Aerosolized Amphotericin B and Immunocompromised Patients

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Patients with compromised immunosystems- such as those with HIV, leukemia, lymphoma, severe malnutrition, or on immunosuppressive drugs for bone or organ transplant- are at high risk for invasive pulmonary aspergillosis (ie. Infection with Aspergillus fungi).     

Aerosolized Amphotericin B May Be Helpful to Reduce Risk of Invasive Pulmonary Aspergillosis in Immunocompromised Patients

Di Xia et al. Aerosolized amphotericin B as prophylaxis for invasive pulmonary aspergillosis: a meta-analysis. International Journal of Infectious Diseases 2014; In Press

Between 2 to 20% of bone and organ transplant patients develop invasive aspergillosis. Even with intensive treatment with antifungal drugs- invasive pulmonary aspergillosis is fatal about 60% of the time. It is often difficult to diagnose invasive pulmonary aspergillosis in its early and more treatable stage. Therefore, effective prophylactic antifungal treatments are badly needed for immunocompromised patients.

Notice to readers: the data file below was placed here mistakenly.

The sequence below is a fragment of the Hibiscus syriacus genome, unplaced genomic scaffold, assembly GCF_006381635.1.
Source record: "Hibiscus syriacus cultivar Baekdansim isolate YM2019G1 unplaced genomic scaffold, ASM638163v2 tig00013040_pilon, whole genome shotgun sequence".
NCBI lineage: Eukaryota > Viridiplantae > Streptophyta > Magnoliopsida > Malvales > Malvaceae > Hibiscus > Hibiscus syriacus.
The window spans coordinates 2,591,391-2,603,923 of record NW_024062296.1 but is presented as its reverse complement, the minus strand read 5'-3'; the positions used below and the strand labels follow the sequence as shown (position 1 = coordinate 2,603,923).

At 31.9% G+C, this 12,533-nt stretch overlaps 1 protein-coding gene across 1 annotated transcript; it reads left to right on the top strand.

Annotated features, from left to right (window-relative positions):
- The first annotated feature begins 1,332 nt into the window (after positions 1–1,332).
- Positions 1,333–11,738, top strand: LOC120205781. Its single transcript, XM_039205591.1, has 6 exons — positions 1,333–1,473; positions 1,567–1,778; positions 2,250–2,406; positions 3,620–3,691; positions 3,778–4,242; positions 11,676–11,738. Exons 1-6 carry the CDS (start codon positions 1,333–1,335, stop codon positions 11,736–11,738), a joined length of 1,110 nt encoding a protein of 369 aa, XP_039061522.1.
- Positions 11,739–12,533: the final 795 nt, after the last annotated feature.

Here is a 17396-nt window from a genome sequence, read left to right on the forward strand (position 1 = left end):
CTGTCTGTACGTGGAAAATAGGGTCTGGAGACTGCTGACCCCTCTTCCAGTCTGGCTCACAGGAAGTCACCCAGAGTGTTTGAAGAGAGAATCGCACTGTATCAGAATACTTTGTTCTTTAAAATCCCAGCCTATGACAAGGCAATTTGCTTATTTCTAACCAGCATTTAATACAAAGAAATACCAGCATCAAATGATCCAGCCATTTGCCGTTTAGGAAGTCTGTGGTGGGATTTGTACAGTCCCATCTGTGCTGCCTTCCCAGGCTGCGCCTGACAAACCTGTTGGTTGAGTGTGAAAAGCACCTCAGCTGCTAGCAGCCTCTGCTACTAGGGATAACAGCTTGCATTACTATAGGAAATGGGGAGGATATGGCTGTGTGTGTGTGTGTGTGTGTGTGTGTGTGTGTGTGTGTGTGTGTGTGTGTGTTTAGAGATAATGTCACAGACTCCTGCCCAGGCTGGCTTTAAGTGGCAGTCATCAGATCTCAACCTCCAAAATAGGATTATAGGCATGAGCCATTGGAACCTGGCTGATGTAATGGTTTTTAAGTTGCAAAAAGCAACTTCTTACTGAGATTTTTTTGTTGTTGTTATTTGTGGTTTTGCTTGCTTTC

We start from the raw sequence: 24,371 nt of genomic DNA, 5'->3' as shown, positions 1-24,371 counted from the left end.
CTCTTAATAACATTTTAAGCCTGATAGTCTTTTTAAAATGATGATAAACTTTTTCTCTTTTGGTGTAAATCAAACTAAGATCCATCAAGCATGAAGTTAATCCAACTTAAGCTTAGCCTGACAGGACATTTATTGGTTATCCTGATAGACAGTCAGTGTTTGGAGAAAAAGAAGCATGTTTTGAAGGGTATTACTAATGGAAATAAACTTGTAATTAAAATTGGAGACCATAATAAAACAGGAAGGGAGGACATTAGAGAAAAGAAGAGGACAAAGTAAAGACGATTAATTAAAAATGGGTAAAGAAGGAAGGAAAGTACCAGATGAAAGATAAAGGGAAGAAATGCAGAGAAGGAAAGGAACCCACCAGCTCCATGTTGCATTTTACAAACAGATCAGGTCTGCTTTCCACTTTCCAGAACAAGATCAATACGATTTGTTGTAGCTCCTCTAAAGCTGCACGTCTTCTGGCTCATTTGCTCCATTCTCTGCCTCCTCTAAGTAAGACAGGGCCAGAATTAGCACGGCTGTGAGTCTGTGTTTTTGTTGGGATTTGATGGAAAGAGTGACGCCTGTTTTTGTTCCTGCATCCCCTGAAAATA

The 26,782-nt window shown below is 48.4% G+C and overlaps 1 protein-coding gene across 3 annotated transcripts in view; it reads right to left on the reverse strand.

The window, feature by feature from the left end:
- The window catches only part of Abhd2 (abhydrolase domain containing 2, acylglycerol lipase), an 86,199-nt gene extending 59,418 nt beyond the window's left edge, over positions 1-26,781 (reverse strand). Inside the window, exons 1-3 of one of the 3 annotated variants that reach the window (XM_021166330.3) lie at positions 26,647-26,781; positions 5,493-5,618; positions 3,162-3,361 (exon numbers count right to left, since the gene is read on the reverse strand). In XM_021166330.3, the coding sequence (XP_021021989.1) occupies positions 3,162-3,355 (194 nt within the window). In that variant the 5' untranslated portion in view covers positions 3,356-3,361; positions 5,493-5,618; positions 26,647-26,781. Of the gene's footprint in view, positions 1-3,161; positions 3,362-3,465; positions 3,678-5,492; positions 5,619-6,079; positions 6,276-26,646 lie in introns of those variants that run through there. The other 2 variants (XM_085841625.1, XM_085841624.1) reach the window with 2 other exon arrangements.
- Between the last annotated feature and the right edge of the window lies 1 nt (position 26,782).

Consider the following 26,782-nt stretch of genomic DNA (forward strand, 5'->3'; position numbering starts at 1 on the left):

Amphotericin B is an antifungal drug which is fairly effective in treating Aspergillus infections. However, intravenous amphotericin B has many common adverse side effects including high fevers, chills, hypotension, shaking, vomiting, headache, and drowsiness. Use of aerosolized amphotericin B in the lung has a much lower risk of side effects than intravenous amphotericin B and may be effective in preventing invasive pulmonary aspergillosis. A meta-analysis of 2 studies involving 768 immunocompromised human patients reported that use of prophylactic aerosolized amphotericin B reduced risk of invasive pulmonary aspergillosis by 58% (OR 0.42, 95% CI 0.22-0.79). A meta-analysis of 6 studies with immunocompromised lab animals reported that use of prophylactic aerosolized amphotericin B reduced risk of invasive pulmonary aspergillosis by 87% (OR 0.13, 95% CI 0.08-0.21).
 

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